Laughter. Motion. Warmth. Mad Men’s Elisabeth Moss beaming cheekily over her own naked shoulder for New York magazine, a model taking a leap with hair flying in an ad for Gap, model Leona “Binx” Walton literally climbing the walls in i-D—these are the hallmarks of photographer Cass Bird’s work, the evidence of her effervescent and unrestrained spirit. At a time when fashion and celebrity photography can often skew toward an unsmiling, overpolished aestheticism, and mainstream ads brim with manufactured cheer, Bird’s images impart true humanity and joy.
Meeting Cass Bird, one immediately sees these qualities in her. Bright-eyed and small-framed, sporting a neck tattoo that spells out “Mama” in scrolling curlicues, the 40-year-old photographer has a palpable energy that fills the room. She will calmly share a deeply considered insight one moment, and in the next she’ll burst into the bubbling laughter of an exuberant teenager. As she shows me around her light-filled Brooklyn bungalow, which she shares with her wife, Ali, director of creative talent agency The Wall Group, and their two young children, Bird’s unbounded love for the people in her life—and for humanity in general—is apparent. Family photos, including images she has taken of her own kids, cover a stairway wall. In the living room, a black-and-white photograph by Joseph Szabo shows a teenage couple absorbed in an all-consuming kiss; another captures impassioned protestors carrying a sign that reads “Gay Is Good.” Over the mantel is one of Bird’s own pieces, an ecstatic, large-scale photo of longtime friend Daria Werbowy. The model is on a beach, throwing sparkling sand into the air. “She was making it snow with sand,” recalls Bird. “All my cameras got trashed, but I said, ‘Keep going, keep going!’”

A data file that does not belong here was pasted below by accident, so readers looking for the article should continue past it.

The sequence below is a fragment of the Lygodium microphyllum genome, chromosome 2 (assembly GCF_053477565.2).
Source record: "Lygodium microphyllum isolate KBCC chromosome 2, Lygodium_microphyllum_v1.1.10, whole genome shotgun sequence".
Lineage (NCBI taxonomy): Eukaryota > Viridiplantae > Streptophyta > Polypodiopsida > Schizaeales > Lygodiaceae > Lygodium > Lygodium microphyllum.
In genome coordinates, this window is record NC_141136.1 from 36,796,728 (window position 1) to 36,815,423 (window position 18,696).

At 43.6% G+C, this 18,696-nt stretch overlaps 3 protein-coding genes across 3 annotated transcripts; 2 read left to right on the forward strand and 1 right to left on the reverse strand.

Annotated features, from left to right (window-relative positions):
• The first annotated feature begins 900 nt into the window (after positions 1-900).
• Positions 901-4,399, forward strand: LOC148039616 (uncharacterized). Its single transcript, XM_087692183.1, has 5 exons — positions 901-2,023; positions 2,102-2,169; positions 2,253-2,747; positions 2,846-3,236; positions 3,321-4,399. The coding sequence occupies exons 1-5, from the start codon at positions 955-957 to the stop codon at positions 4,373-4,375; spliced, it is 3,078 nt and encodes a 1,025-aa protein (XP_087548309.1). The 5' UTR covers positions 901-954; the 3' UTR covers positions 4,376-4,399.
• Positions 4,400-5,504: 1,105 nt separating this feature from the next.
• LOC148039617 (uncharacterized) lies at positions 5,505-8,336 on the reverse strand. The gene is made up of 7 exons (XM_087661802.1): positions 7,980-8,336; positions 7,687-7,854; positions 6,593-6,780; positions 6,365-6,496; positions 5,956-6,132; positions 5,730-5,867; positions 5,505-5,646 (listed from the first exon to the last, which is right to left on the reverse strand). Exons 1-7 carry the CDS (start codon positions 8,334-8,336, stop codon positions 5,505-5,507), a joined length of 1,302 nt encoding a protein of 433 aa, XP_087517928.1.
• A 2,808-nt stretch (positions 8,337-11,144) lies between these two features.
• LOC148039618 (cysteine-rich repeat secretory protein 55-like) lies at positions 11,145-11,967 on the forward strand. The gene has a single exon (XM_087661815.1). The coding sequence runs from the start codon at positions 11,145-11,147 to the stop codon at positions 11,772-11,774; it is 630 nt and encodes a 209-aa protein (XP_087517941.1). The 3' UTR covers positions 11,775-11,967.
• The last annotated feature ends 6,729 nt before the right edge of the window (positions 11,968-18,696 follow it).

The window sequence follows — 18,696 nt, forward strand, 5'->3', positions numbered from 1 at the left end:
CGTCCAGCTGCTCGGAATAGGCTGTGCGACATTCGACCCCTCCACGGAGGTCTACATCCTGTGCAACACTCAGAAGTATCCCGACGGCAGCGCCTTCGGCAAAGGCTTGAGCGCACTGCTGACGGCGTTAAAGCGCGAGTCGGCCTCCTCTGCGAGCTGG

Moments like that, when Bird empowers her subject, drive her practice. As Patrick Stretch, Bird’s representative at the agency Art + Commerce, puts it, “Cass has an instinctive, uncanny ability to disarm even the most emotionally guarded people. Because she is so open about her process, so willing to admit when she is nervous or unsure, she is able to invite people in, and she is able to create an environment that feels real and free and a place you want to be—and her pictures are reflections of all of that.” Whether her subject is a movie star or one of her own children, Bird clearly always considers her relationship to them and how their respective feelings enter into the process of creating an image. As she says, “I’m always battling my own fear when I’m taking someone’s picture. I want to push to get something that feels fresh, but I don’t want to injure.”
That instinctive empathy might well spring from painful experiences in Bird’s past. She grew up in Calabasas, California; though her father worked in the music business, she describes her surroundings at the time as “a pretty homogeneous, prejudiced environment.” Bird says that in school, she was always in trouble. “I couldn’t sit still, and I was really disruptive. I would get kicked out of class on the first day and sent to the principal’s office because I just couldn’t contain myself.” A kindly guidance counselor provided a lifeline, helping her graduate from high school (despite not having earned enough credits) and making it possible for her to go on to junior college. At eighteen, Bird came out. “Coming out and getting into relationships was so nurturing and transformative,” she recalls. One of her first girlfriends offered crucial support when Bird was in her early 20s, helping her transfer to Smith College, where she finally found herself really thriving.